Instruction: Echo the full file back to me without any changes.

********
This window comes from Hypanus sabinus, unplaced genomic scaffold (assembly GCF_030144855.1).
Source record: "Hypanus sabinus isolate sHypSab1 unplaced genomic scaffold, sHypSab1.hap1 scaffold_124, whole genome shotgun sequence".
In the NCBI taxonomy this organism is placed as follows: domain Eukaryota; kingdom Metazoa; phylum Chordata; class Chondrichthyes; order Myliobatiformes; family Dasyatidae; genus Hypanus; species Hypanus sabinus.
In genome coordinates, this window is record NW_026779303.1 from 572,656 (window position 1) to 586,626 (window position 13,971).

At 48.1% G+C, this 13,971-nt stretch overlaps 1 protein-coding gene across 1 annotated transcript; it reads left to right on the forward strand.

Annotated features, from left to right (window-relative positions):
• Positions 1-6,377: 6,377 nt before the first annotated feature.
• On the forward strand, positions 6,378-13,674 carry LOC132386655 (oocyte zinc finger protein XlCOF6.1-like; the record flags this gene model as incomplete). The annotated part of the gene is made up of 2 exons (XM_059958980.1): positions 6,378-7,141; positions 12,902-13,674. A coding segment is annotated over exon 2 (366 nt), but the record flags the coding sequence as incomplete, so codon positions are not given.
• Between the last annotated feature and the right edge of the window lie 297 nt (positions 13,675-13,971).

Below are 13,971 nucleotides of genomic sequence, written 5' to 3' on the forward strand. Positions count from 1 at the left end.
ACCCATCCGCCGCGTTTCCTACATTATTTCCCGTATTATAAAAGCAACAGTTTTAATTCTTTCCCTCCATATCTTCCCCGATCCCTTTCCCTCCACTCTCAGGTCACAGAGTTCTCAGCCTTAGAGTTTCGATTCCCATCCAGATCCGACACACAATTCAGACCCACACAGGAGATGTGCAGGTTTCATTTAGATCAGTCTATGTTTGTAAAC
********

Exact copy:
This window comes from Hypanus sabinus, unplaced genomic scaffold (assembly GCF_030144855.1).
Source record: "Hypanus sabinus isolate sHypSab1 unplaced genomic scaffold, sHypSab1.hap1 scaffold_124, whole genome shotgun sequence".
In the NCBI taxonomy this organism is placed as follows: domain Eukaryota; kingdom Metazoa; phylum Chordata; class Chondrichthyes; order Myliobatiformes; family Dasyatidae; genus Hypanus; species Hypanus sabinus.
In genome coordinates, this window is record NW_026779303.1 from 572,656 (window position 1) to 586,626 (window position 13,971).

At 48.1% G+C, this 13,971-nt stretch overlaps 1 protein-coding gene across 1 annotated transcript; it reads left to right on the forward strand.

Annotated features, from left to right (window-relative positions):
• Positions 1-6,377: 6,377 nt before the first annotated feature.
• On the forward strand, positions 6,378-13,674 carry LOC132386655 (oocyte zinc finger protein XlCOF6.1-like; the record flags this gene model as incomplete). The annotated part of the gene is made up of 2 exons (XM_059958980.1): positions 6,378-7,141; positions 12,902-13,674. A coding segment is annotated over exon 2 (366 nt), but the record flags the coding sequence as incomplete, so codon positions are not given.
• Between the last annotated feature and the right edge of the window lie 297 nt (positions 13,675-13,971).

Below are 13,971 nucleotides of genomic sequence, written 5' to 3' on the forward strand. Positions count from 1 at the left end.
ACCCATCCGCCGCGTTTCCTACATTATTTCCCGTATTATAAAAGCAACAGTTTTAATTCTTTCCCTCCATATCTTCCCCGATCCCTTTCCCTCCACTCTCAGGTCACAGAGTTCTCAGCCTTAGAGTTTCGATTCCCATCCAGATCCGACACACAATTCAGACCCACACAGGAGATGTGCAGGTTTCATTTAGATCAGTCTATGTTTGTAAAC